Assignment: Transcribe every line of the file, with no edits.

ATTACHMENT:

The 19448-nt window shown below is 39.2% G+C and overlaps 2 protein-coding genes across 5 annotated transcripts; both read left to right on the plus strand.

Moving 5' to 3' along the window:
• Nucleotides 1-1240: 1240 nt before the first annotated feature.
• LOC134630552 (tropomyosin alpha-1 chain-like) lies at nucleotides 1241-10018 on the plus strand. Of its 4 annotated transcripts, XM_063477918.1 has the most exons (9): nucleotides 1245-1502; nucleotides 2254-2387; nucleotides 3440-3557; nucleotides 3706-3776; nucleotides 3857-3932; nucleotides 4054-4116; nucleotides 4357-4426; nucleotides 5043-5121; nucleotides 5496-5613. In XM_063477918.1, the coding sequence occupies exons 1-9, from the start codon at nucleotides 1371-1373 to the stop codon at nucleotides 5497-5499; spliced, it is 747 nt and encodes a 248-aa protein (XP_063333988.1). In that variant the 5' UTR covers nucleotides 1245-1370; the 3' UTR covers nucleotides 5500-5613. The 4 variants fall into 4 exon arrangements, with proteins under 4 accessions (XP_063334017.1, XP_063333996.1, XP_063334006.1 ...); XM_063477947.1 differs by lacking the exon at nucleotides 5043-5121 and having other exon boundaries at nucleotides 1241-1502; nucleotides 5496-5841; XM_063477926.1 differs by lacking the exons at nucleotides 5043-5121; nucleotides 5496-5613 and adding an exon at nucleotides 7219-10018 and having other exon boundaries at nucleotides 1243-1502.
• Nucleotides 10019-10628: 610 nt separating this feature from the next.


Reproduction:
The 19448-nt window shown below is 39.2% G+C and overlaps 2 protein-coding genes across 5 annotated transcripts; both read left to right on the plus strand.

Moving 5' to 3' along the window:
• Nucleotides 1-1240: 1240 nt before the first annotated feature.
• LOC134630552 (tropomyosin alpha-1 chain-like) lies at nucleotides 1241-10018 on the plus strand. Of its 4 annotated transcripts, XM_063477918.1 has the most exons (9): nucleotides 1245-1502; nucleotides 2254-2387; nucleotides 3440-3557; nucleotides 3706-3776; nucleotides 3857-3932; nucleotides 4054-4116; nucleotides 4357-4426; nucleotides 5043-5121; nucleotides 5496-5613. In XM_063477918.1, the coding sequence occupies exons 1-9, from the start codon at nucleotides 1371-1373 to the stop codon at nucleotides 5497-5499; spliced, it is 747 nt and encodes a 248-aa protein (XP_063333988.1). In that variant the 5' UTR covers nucleotides 1245-1370; the 3' UTR covers nucleotides 5500-5613. The 4 variants fall into 4 exon arrangements, with proteins under 4 accessions (XP_063334017.1, XP_063333996.1, XP_063334006.1 ...); XM_063477947.1 differs by lacking the exon at nucleotides 5043-5121 and having other exon boundaries at nucleotides 1241-1502; nucleotides 5496-5841; XM_063477926.1 differs by lacking the exons at nucleotides 5043-5121; nucleotides 5496-5613 and adding an exon at nucleotides 7219-10018 and having other exon boundaries at nucleotides 1243-1502.
• Nucleotides 10019-10628: 610 nt separating this feature from the next.